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Why people working snowy slopes may be at greater risk of catching COVID than skiers

Reference: CBC News

Fresh air, blazing speed and spacious alpine terrain makes skiing and snowboarding low-risk activities for COVID-19 transmission, infectious disease doctors say.

But the threat is never zero during a global pandemic, they add. And people working on those snowy slopes may be at greater risk of catching the virus than those dashing down them.

Most ski hills in Ontario were permitted to reopen Tuesday, joining other mountainous resorts across the country that have remained operational through the winter.

Many have implemented extra safety precautions and operate under local restrictions, including:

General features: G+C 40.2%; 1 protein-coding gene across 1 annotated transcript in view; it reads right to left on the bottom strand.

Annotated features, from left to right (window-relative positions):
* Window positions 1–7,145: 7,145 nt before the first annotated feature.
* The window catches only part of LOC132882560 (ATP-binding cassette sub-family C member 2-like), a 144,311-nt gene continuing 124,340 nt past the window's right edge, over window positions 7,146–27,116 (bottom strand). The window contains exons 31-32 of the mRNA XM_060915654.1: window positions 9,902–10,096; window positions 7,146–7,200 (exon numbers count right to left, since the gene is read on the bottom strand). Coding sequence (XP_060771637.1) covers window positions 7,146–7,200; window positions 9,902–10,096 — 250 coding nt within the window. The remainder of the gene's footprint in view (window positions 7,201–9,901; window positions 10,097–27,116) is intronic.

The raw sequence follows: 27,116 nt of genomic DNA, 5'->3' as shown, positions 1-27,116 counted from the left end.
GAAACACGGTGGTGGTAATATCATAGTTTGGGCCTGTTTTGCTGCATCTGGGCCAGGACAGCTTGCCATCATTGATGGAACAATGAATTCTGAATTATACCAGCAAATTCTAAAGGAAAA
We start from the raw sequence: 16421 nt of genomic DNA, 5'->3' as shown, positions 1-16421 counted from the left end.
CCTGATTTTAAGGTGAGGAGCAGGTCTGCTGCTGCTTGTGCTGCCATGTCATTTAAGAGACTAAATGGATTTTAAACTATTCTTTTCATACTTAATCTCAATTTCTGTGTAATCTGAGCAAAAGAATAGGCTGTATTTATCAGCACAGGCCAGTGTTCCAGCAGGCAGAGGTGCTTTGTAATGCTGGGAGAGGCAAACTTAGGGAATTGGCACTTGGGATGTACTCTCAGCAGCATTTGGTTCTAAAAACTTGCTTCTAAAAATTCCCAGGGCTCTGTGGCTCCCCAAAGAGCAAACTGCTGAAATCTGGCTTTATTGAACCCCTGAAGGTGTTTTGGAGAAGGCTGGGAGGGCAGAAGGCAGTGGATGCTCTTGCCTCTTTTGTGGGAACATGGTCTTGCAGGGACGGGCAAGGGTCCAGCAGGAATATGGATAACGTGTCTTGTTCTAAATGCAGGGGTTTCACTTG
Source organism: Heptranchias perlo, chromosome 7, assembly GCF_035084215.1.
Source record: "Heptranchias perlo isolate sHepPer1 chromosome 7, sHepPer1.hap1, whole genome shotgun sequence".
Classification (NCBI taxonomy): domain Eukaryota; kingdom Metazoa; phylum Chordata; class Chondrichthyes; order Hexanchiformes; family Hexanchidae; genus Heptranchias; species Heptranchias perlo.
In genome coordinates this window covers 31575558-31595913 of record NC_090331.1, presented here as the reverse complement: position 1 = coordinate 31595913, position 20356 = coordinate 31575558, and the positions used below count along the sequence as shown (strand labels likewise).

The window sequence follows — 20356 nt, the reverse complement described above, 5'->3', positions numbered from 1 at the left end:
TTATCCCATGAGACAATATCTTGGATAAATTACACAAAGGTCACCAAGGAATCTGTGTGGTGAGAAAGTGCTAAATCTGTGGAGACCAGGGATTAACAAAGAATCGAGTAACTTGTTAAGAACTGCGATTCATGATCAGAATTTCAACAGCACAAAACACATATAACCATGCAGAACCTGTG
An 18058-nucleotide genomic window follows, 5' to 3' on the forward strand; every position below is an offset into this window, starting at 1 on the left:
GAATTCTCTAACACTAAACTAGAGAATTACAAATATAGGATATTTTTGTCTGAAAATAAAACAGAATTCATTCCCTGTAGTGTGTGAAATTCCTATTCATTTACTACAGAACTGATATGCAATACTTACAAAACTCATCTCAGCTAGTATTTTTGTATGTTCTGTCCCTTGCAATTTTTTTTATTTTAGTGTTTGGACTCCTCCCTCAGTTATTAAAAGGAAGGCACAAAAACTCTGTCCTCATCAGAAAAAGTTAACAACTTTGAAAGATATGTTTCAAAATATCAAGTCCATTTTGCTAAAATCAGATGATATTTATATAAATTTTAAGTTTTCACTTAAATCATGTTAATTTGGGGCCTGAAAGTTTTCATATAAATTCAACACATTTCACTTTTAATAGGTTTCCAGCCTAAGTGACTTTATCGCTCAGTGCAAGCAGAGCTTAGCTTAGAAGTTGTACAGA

Asking patrons to wear face coverings on lifts.
Cancelling classes.
Limiting access to indoor spaces.
While the activity of skiing is relatively safe from a transmission standpoint, experts say spread can still happen, and COVID outbreaks have been reported at larger resorts over the last couple months, mostly affecting staff members.

One outbreak in Kelowna, B.C., in December began with workers living on site before it sprawled to include more than 130 cases. Popular Lake Louise and Nakiska resorts in Alberta also reported outbreaks among staff.

Dr. Andrew Boozary, the executive director of population health and social medicine at the University Health Network, says it's clusters of cases like those that make ski hills concerning.

"I have no anti-skiing bias — it's an activity that makes a whole lot of sense in Canada — but there's a lot of people who take on risk to ensure a ski hill is operational," he said.

"A lot of the time we rely on people who are in temporary work or who've been underpaid, without living wages and without paid sick leave, to take on risk so some of us can have that pleasure and leisure activity."... Read More